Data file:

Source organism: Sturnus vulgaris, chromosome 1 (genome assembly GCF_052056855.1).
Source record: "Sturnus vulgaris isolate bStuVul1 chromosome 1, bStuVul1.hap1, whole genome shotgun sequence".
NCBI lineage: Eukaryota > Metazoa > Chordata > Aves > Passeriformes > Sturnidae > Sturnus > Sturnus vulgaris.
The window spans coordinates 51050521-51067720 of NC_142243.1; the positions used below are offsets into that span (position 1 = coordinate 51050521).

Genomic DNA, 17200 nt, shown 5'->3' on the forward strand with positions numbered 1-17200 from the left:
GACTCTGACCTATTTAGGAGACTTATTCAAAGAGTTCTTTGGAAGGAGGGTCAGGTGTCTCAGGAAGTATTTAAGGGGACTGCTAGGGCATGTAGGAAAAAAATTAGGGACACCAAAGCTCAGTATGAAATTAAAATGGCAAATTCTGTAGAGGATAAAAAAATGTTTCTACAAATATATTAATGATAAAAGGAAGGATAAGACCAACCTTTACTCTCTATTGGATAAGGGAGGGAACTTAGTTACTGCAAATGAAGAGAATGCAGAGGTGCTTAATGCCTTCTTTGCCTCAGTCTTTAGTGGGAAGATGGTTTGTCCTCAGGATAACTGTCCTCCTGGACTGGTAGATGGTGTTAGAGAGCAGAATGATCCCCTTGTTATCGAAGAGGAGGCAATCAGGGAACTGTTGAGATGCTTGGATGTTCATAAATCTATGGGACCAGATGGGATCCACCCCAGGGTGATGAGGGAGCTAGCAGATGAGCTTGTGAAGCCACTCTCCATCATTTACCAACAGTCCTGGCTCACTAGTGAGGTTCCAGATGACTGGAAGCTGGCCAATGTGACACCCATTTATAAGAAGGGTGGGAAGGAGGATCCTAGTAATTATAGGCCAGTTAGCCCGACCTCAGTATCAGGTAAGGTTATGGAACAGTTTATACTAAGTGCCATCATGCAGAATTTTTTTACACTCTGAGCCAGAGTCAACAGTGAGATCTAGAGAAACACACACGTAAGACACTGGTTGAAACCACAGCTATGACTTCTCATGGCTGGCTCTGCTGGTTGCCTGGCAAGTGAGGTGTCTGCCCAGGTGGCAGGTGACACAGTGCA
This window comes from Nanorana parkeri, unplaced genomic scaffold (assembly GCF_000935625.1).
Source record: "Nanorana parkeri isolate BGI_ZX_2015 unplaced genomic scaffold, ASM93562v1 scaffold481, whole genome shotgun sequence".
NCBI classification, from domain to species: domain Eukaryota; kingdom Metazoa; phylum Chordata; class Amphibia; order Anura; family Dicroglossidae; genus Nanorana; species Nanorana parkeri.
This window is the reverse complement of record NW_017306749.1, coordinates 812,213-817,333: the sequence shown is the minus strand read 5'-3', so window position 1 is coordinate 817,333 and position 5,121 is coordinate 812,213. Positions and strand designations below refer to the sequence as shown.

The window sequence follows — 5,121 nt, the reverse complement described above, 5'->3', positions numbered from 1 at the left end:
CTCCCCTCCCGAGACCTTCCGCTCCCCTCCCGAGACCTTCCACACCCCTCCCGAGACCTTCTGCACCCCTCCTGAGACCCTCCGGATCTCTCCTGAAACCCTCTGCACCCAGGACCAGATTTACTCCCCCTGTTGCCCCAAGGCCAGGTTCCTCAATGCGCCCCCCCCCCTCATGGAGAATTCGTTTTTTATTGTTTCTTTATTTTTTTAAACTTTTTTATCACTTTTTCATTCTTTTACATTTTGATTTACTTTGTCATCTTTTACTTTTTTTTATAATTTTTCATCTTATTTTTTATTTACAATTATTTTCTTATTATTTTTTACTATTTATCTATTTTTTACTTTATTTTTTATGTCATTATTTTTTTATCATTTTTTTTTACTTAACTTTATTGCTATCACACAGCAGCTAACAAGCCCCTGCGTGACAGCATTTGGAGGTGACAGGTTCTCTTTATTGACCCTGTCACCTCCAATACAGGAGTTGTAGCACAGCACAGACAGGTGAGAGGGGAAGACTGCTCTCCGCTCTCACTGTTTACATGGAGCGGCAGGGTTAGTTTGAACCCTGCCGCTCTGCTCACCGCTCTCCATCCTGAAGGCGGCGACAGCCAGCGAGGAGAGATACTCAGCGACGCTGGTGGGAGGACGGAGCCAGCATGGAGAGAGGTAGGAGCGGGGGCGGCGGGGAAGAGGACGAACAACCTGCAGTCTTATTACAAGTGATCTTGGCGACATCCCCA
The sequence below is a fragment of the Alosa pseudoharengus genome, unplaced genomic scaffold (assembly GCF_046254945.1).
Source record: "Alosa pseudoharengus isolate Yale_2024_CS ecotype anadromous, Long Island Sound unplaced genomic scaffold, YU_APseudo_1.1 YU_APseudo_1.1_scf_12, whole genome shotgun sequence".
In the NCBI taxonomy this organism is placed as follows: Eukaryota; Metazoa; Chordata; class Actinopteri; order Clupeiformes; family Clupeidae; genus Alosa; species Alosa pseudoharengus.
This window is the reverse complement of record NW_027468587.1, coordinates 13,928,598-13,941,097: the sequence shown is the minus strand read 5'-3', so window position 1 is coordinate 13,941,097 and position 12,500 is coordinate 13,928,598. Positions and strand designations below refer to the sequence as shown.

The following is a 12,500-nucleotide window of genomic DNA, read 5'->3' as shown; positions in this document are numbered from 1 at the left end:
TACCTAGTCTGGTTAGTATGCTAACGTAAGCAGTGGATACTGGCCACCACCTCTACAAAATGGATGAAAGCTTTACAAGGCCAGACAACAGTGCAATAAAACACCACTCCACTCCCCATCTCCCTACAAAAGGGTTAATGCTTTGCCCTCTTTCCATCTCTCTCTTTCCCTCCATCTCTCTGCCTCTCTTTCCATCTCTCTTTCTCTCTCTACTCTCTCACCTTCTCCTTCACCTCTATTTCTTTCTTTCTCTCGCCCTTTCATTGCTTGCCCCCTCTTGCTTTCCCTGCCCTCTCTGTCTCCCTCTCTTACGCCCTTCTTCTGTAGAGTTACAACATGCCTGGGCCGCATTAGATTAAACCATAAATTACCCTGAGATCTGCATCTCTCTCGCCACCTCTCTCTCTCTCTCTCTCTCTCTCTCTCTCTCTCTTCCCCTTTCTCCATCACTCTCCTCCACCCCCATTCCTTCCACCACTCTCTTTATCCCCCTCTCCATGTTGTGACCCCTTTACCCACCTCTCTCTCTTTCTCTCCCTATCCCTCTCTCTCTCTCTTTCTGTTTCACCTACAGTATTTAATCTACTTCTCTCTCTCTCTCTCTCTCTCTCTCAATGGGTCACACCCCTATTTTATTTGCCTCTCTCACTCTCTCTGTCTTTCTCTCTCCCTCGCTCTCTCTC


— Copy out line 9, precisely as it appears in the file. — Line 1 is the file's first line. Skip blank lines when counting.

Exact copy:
NCBI classification, from domain to species: domain Eukaryota; kingdom Metazoa; phylum Chordata; class Amphibia; order Anura; family Dicroglossidae; genus Nanorana; species Nanorana parkeri.